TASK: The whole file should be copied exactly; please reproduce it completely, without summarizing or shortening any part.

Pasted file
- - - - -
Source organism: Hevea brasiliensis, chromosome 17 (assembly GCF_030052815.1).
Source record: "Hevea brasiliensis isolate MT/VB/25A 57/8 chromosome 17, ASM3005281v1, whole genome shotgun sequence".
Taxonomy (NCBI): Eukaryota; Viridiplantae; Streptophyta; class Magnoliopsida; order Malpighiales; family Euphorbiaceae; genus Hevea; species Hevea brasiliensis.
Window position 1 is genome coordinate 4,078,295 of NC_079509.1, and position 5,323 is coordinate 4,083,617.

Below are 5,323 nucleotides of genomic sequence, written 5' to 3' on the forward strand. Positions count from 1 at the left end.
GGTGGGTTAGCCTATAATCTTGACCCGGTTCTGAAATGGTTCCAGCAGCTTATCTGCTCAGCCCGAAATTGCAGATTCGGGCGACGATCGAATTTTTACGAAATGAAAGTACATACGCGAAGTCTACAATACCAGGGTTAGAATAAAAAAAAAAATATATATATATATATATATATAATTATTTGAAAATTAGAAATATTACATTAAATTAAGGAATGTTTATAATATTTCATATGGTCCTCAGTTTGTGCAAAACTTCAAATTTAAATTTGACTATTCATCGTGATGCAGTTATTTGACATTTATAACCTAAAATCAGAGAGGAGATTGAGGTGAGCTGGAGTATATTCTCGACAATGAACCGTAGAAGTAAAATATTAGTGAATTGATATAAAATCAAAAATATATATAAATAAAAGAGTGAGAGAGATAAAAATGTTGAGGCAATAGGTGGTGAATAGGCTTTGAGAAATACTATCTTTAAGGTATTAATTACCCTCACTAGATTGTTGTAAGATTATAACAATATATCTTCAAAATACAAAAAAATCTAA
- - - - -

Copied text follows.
Source organism: Hevea brasiliensis, chromosome 17 (assembly GCF_030052815.1).
Source record: "Hevea brasiliensis isolate MT/VB/25A 57/8 chromosome 17, ASM3005281v1, whole genome shotgun sequence".
Taxonomy (NCBI): Eukaryota; Viridiplantae; Streptophyta; class Magnoliopsida; order Malpighiales; family Euphorbiaceae; genus Hevea; species Hevea brasiliensis.
Window position 1 is genome coordinate 4,078,295 of NC_079509.1, and position 5,323 is coordinate 4,083,617.

Below are 5,323 nucleotides of genomic sequence, written 5' to 3' on the forward strand. Positions count from 1 at the left end.
GGTGGGTTAGCCTATAATCTTGACCCGGTTCTGAAATGGTTCCAGCAGCTTATCTGCTCAGCCCGAAATTGCAGATTCGGGCGACGATCGAATTTTTACGAAATGAAAGTACATACGCGAAGTCTACAATACCAGGGTTAGAATAAAAAAAAAAATATATATATATATATATATATAATTATTTGAAAATTAGAAATATTACATTAAATTAAGGAATGTTTATAATATTTCATATGGTCCTCAGTTTGTGCAAAACTTCAAATTTAAATTTGACTATTCATCGTGATGCAGTTATTTGACATTTATAACCTAAAATCAGAGAGGAGATTGAGGTGAGCTGGAGTATATTCTCGACAATGAACCGTAGAAGTAAAATATTAGTGAATTGATATAAAATCAAAAATATATATAAATAAAAGAGTGAGAGAGATAAAAATGTTGAGGCAATAGGTGGTGAATAGGCTTTGAGAAATACTATCTTTAAGGTATTAATTACCCTCACTAGATTGTTGTAAGATTATAACAATATATCTTCAAAATACAAAAAAATCTAA